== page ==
However, since Casey there has been a powerful change in the composition of the court: Only three members of the present court now defend the holdings in Roe and Casey as part of a person’s vested liberty interest in controlling the deeply personal and intimate decision of whether or not to have a child. Here is where the action is focused. Will Chief Justice Roberts be able to persuade right-leaning members of the court (and himself) to side with the double layered precedent from both Casey and Roe?
How might the court decide Dobbs to take away the constitutional right established by Roe?
If they want to crush Roe, one way is for the court to say what it said in Lawrence v. Texas (2003), which overruled Bowers v. Hardwick (1986) and made same-sex sexual activity legal: Bowers was wrong when it was decided, and it is wrong today. I don’t think the justices want to quote from the sodomy case particularly, and it goes in the wrong direction since Lawrence made something unconstitutional, constitutional. But I could imagine them saying something like, “The way we thought in the 1970s was in error, so we’ve been rethinking this.”
They could say the mistake in Roe was saying that a fetus is not a person under the Constitution. They might say something like: “People know more about fetuses now—we know when they feel pain; a fetus can be a patient, for example, because you can do an operation on a fetus—and none of that [knowledge] existed in 1973.” I don’t think they will, because it would be too shocking. If they say a fetus is a person under the Constitution, that is the end of Roe nationwide. I think that’s really too bold a move to make politically.
Is there a step short of overturning Roe that the court could take?
That is the $64,000 question: How do you further demolish Roe without having to admit that you’ve overruled it?
When we say the court is going to cut back on Roe, it is important to recognize that the 1992 case of Planned Parenthood of Southeastern Pennsylvania v. Casey already, and quite substantially, cut back on Roe. Casey said you can regulate the hell out of abortion prior to viability, but you can’t ban it. So now if you want to get an abortion at eight weeks, you have to have a mandatory ultrasound. You have to go home and think about it for 24 hours or 48 hours. Doctors have to read legislatively prepared scripts when they’re performing the ultrasound and point out all identifiable anatomical features: There’s the head, that’s an elbow, here’s the heart. These are the kind of constraints and restrictions that Casey added to Roe.
In Dobbs, the court might say, “Well, viability was kind of randomly selected in Roe, and we have the power to change it since we established viability in the first place.” But in order not to overturn Roe completely (and remember that there might not be the votes to save Roe at all) they have to define what the new time period is going to be. They can’t say, “We now abolish viability, but Roe stands,” because that would utterly overturn Roe. If they’re going to allow some period for a legal abortion, they have to come up with some measurement of the period, or a state could say one week, and then Roe will have been overruled. The court could uphold the Mississippi legislation, and 15 weeks would now substitute in for viability; they might create a threshold (whether six, 12, 15, 20 weeks) as the minimum legal time period and then leave it up to up to each state to legislate beyond that threshold. We will find out next June when the decision is handed down.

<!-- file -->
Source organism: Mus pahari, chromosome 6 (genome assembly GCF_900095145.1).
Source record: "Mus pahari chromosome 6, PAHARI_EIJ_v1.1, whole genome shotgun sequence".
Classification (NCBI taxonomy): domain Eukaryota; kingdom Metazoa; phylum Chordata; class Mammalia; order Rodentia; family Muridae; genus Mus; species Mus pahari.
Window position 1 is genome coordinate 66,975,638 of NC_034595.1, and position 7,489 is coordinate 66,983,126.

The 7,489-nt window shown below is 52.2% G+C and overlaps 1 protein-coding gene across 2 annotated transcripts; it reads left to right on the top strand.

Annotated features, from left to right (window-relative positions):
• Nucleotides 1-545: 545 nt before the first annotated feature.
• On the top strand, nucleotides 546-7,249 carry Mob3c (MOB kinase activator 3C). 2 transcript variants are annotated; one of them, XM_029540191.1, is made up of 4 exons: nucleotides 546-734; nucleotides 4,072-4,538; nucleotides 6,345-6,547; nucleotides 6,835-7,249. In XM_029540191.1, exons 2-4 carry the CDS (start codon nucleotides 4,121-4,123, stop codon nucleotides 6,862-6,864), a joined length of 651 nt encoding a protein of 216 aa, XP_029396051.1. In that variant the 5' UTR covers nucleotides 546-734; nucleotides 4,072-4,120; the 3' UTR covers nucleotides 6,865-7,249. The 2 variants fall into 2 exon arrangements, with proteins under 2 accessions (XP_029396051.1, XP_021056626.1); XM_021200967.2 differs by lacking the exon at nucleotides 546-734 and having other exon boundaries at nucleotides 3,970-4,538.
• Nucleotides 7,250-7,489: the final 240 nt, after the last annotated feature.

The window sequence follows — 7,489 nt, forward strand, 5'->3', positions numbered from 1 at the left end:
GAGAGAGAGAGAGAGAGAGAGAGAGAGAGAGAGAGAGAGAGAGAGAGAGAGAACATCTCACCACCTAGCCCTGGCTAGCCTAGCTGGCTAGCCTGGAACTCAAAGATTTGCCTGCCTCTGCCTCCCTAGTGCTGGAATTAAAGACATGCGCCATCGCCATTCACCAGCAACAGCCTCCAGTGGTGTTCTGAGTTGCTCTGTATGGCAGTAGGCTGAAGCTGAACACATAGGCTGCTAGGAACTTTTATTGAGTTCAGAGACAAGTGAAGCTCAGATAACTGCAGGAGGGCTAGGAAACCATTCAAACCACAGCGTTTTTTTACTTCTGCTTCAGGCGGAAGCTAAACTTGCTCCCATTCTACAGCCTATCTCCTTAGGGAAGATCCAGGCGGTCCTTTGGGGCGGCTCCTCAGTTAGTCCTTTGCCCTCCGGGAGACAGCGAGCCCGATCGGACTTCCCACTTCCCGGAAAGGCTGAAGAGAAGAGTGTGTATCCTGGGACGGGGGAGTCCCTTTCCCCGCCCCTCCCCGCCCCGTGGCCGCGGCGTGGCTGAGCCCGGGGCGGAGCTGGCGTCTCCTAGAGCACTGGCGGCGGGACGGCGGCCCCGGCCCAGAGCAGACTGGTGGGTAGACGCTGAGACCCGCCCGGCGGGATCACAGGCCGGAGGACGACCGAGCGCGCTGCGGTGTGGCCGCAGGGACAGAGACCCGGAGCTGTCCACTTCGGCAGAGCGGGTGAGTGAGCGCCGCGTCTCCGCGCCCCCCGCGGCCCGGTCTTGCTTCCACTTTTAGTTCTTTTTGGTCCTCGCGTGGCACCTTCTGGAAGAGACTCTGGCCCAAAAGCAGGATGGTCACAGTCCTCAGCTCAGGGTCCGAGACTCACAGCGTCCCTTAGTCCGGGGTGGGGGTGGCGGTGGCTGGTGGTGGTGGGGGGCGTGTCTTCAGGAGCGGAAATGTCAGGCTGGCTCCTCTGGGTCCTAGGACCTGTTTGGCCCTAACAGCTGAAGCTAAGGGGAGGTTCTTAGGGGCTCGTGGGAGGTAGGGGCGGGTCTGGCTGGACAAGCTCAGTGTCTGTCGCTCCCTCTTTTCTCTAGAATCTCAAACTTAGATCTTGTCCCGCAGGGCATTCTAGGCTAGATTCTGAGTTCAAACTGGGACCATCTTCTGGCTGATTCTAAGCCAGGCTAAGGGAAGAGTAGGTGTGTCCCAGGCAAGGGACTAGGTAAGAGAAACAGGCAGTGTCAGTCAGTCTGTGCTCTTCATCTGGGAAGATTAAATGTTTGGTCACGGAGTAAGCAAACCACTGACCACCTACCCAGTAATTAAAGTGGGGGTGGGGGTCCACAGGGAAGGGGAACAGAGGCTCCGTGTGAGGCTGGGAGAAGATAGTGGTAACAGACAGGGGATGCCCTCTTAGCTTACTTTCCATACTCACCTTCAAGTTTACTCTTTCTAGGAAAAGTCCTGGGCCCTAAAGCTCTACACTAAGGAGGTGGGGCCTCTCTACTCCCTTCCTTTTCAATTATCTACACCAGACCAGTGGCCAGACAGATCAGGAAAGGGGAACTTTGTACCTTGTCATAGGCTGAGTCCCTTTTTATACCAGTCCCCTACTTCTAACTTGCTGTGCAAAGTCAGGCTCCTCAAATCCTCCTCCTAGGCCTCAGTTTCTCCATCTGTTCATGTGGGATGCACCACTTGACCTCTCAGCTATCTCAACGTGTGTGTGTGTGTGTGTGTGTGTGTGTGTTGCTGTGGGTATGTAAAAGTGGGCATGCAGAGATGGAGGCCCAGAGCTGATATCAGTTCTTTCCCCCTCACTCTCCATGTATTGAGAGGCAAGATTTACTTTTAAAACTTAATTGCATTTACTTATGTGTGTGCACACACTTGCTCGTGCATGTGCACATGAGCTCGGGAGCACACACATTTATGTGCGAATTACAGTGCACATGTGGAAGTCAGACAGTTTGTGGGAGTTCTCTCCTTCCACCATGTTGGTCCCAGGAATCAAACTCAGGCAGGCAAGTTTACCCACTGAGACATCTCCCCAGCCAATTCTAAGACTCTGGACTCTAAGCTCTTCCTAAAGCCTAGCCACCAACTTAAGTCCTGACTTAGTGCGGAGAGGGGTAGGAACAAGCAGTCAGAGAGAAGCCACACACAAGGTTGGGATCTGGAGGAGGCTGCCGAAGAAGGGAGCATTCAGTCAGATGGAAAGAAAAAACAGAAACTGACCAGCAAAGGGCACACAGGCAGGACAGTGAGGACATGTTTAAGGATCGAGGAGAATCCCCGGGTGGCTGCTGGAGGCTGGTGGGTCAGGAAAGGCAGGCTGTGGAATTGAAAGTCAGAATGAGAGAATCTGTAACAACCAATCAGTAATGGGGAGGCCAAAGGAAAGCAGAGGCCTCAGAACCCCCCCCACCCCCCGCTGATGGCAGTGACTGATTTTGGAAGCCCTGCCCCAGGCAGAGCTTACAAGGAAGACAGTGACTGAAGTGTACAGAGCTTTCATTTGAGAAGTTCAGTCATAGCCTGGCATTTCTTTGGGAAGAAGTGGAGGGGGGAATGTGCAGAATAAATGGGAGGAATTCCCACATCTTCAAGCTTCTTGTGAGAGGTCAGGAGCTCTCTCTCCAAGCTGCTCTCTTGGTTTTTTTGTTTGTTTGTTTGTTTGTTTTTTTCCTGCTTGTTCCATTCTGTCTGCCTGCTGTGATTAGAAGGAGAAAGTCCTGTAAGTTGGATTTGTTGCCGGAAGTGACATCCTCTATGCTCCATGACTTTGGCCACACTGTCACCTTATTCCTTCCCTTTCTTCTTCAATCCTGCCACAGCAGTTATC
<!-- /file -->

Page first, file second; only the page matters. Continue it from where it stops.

If the citizen-lawsuit enforcement mechanism is upheld in Texas, could it be applied to other actions, and what will happen in other states if the Texas or Mississippi law is upheld?
This is an important question! Yes, certainly this can be applied to other issues, such as gun control. There’s an amicus brief filed by the Firearms Policy Coalition warning the court that this novel citizen enforcement mechanism is not limited to abortion. Another state could jolly well pass legislation authorizing any citizen to sue anybody in a particular state engaging in other disfavored but legal behavior, such as open-carrying a gun. Although the Texas statute is aimed at abortion, the underlying scheme is one of general application; it can be used for anything. Many are awaiting the court’s decision on this point before next summer. I think that the Texas enforcement mechanism is such an affront and a disruption to our constitutional legal system that the court will not uphold it, particularly because there have been concerned murmurings by some justices about the court’s legitimacy. (Justice Amy Coney Barrett, for example, reminded a lecture audience in September that the court was not made up of a “bunch of political hacks.”)
Should the Texas law be approved with the enforcement mechanism, there are at least 10 states that have a similar statute ready to roll. If the Supreme Court upholds the Mississippi statute, about 22 states will have what are called gestational age limits. They’re sometimes called trigger laws because the state has enacted a law that says the minute that Roe v. Wade is overturned, this law comes into effect and abortion is illegal here.
On the other hand, there are 14 other states that have trigger laws that say the minute Roe is overturned, abortion will be legal in that state.
Sanger says the best way to follow oral arguments in Dobbs on December 1 is to listen to live audio on C-SPAN. “They put up the name and the picture of whichever justice or attorney is speaking,” she says. “This helps a lot because there are so many interruptions that it otherwise would be rather hard to follow.”